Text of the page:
5 Favorite Tips From Famous UX Experts

31--2I attended and spoke at the Virtual conference from Rosenfeld Media today “31 Awesomely Practical UX Tips”.  Each speaker presented their favorite user experience tips. I took one tip from each of the speakers as my favorite. Here they are:

Steve Krug — Test your competition/comparables. Before you choose a design path or design idea, find someone else who is doing it and run a user test of their site/app/product. That way you can see what works and what doesn’t before you even start your design.

Whitney Quesenbery — Many of the best designs we all use started out as products designed for accessibility, for example, rolling mail carts for postal delivery people (started off being used by women since it wasn’t believed they could carry a heavy load) and Good Grips tools from OXO (started as special tools for people with arthritis, but now they are just known as well-designed tools).

Jeffrey Eisenberg — Instead of designing to fit your selling process and selling cycle, design instead to fit the customer’s BUYING process and buying cycle. These are not the same thing.

Aaron Walter — Stop designing in Photoshop. Use something like Bootstrap where you can see what things really look like and you can concentrate on the “system” not the “page”.

Luke Wroblewski — 75% of people using smartphone apps are using one thumb — Have you designed for one thumb use?

It was a GREAT day of learning. It was hard to just pick one from each!

 

Get FREE Advice & Help Train The Next Generation

Would you like to get FREE advice on how to create a more engaging product, website, or app? Starting this January I will be teaching a semester course at the University of Wisconsin, Stevens Point, on “Designing for Engagement” in the Web and Digital Media Development department. In the class we will be using “real life” case studies for evaluation of engagement, re-design, and design. If you have a project/product that you would like evaluated or re-designed to be more engaging submit it for consideration as one of our case studies. You will receive free advice and you will be helping to train the next generation of designers.

Here’s what you need to submit:

Your Name:

Your Contact Info:

Brief Description of the product/website/app etc:

Brief Description of your engagement challenges:

Instructions of how we can access the product:

Who the product is for/users/visitors/intended audience:

What the users/visitors/intended audience want to do with the product:

What YOU want them to do with the product:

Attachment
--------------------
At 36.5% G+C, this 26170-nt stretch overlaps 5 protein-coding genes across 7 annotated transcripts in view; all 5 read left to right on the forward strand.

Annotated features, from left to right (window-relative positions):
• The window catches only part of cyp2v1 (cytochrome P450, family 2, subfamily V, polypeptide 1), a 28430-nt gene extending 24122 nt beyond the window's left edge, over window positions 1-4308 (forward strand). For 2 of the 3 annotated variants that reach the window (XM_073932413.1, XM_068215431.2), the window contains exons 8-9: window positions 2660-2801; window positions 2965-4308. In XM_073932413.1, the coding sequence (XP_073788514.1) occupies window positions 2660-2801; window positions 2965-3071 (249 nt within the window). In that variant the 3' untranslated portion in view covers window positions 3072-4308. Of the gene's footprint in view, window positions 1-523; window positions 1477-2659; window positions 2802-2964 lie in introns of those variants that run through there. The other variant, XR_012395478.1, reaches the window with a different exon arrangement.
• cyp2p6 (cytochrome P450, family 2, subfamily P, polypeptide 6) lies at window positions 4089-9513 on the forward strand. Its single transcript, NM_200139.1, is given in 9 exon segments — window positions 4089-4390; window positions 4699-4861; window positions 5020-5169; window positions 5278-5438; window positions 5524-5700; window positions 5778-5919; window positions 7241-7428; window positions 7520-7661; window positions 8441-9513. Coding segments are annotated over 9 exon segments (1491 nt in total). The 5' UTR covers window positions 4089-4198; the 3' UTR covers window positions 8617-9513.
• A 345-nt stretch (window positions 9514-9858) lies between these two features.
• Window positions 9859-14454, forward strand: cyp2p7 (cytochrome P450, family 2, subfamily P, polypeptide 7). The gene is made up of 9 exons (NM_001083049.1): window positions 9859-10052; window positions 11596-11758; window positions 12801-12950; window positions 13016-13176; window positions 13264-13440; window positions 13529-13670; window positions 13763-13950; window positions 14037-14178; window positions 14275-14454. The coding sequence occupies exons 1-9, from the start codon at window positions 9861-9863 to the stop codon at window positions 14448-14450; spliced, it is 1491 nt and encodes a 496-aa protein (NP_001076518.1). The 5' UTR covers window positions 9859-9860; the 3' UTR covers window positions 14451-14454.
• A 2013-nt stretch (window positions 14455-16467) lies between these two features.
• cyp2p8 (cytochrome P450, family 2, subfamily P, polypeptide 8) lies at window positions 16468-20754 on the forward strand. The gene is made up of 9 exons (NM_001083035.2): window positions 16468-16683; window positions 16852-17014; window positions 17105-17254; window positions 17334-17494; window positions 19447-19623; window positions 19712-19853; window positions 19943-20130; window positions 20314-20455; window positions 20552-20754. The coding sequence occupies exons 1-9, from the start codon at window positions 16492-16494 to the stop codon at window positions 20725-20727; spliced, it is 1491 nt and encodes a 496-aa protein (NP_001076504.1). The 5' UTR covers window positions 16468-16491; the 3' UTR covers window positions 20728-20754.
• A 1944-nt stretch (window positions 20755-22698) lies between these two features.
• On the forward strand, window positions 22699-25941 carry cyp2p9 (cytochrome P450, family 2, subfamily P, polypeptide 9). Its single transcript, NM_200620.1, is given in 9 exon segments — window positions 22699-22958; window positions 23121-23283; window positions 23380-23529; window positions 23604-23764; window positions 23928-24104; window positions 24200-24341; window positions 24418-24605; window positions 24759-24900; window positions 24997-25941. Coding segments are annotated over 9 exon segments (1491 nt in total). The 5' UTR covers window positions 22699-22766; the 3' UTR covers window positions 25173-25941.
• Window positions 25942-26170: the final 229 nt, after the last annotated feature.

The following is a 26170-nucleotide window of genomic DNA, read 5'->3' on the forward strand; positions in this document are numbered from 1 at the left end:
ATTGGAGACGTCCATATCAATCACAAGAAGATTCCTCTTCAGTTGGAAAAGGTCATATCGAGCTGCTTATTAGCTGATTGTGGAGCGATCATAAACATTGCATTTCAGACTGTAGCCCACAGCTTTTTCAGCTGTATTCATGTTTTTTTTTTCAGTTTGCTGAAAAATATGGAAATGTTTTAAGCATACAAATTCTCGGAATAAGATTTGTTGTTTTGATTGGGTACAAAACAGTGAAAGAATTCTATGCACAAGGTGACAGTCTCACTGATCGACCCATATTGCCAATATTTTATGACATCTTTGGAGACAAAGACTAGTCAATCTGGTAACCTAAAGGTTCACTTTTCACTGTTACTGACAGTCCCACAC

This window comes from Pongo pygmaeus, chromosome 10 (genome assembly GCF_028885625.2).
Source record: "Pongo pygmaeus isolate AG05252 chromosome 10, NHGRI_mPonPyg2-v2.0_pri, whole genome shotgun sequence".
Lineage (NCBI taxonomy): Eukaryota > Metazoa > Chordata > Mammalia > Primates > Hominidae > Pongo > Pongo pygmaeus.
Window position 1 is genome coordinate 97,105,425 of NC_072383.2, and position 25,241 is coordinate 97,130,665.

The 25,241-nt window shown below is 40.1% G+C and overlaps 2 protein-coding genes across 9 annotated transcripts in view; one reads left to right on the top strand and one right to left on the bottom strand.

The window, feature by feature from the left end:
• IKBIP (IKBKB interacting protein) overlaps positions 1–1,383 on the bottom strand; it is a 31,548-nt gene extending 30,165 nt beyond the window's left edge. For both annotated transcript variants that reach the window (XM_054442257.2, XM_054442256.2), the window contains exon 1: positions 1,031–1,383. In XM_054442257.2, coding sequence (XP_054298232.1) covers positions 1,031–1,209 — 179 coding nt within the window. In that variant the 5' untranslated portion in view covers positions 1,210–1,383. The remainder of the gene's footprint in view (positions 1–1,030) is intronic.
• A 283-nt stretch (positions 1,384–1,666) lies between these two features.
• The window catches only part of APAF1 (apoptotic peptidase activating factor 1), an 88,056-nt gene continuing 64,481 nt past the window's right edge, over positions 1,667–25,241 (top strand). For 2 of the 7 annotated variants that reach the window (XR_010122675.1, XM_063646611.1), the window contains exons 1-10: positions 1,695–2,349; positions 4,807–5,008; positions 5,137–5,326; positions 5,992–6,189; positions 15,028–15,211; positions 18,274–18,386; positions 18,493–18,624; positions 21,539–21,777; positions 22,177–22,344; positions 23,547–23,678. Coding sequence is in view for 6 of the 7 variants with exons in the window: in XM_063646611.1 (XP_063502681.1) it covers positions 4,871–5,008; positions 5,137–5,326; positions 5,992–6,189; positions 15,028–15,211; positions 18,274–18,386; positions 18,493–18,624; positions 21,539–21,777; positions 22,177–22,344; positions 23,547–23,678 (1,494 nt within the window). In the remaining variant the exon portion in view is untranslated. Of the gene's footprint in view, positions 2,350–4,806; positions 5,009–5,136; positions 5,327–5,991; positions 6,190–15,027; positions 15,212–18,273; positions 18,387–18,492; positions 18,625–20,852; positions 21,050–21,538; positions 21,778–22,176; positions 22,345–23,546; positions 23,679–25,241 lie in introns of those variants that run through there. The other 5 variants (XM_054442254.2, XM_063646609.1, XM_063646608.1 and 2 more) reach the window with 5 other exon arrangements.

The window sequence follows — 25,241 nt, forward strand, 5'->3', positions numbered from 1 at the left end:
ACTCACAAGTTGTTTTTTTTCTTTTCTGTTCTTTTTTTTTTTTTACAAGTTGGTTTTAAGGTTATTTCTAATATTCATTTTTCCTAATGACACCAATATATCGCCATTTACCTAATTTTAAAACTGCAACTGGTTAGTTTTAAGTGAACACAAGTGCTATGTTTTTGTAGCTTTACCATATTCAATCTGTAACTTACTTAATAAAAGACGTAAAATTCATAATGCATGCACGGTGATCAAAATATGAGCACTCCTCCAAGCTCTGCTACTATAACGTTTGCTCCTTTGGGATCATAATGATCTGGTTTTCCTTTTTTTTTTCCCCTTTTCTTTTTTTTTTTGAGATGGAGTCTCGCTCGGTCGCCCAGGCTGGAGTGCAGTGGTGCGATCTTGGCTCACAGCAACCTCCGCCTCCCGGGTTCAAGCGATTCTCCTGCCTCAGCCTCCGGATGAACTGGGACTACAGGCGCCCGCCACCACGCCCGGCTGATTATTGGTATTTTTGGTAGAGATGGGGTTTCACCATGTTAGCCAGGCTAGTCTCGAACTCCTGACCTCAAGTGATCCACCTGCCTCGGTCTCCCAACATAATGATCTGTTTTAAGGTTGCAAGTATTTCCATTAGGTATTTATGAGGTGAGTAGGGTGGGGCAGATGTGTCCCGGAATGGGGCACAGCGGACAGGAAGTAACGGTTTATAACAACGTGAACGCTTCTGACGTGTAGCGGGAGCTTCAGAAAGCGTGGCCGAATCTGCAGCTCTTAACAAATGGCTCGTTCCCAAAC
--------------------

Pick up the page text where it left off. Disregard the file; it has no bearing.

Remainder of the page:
Let me know if you have questions, and thanks in advance for submitting your product for a possible evaluation and/or re-design/design

 

 

 

5 Ways A Task Analysis Results In Great Design

 

Picture of a task analysis flowchart

A task analysis is the one document that really spells out what the users’ experience is going to be before you design anything at all.

I think the process of task analysis ,and the document that comes out of the process, are some of the most interesting and useful things one does as a UX Designer or a usability specialist.

I also think that task analyses are underappreciated. It does takes time, energy and creative thought to come up with a useful task analysis and people are usually “chomping at the bit” to start design. They often don’t want to create a task analysis first.

So I decided to create a course on “How To Develop & Document A Task Analysis”. And then I put together this short video on 5 Ways a Task Analysis Results In Great Design:

 

 

Here’s a summary of the video.

5 Ways A Task Analysis Results In Great Design 

  1. Quickly & efficiently document how the users are going to get their task done — Before you start storyboarding, designing screens, or creating user requirements documents, try creating a task analysis first. When you do a task analysis before design you are deciding on the most important and critical tasks and detailing in a simple diagram how the user is going to accomplish each one. All the work you do after this will be much more efficient because you will have hashed through lots of alternatives early on.
  2. Use the task analysis document to communicate critical design decisions BEFORE design — Not only will the task analysis help you in your design, it will help you communicate with others — stakeholders, programmers, visual designers.
  3. Get design agreement on the user experience early & upfront — By working on a task analysis you are making design decisions before design. So your whole team is coming to agreement on what the design will be like early and before design begins.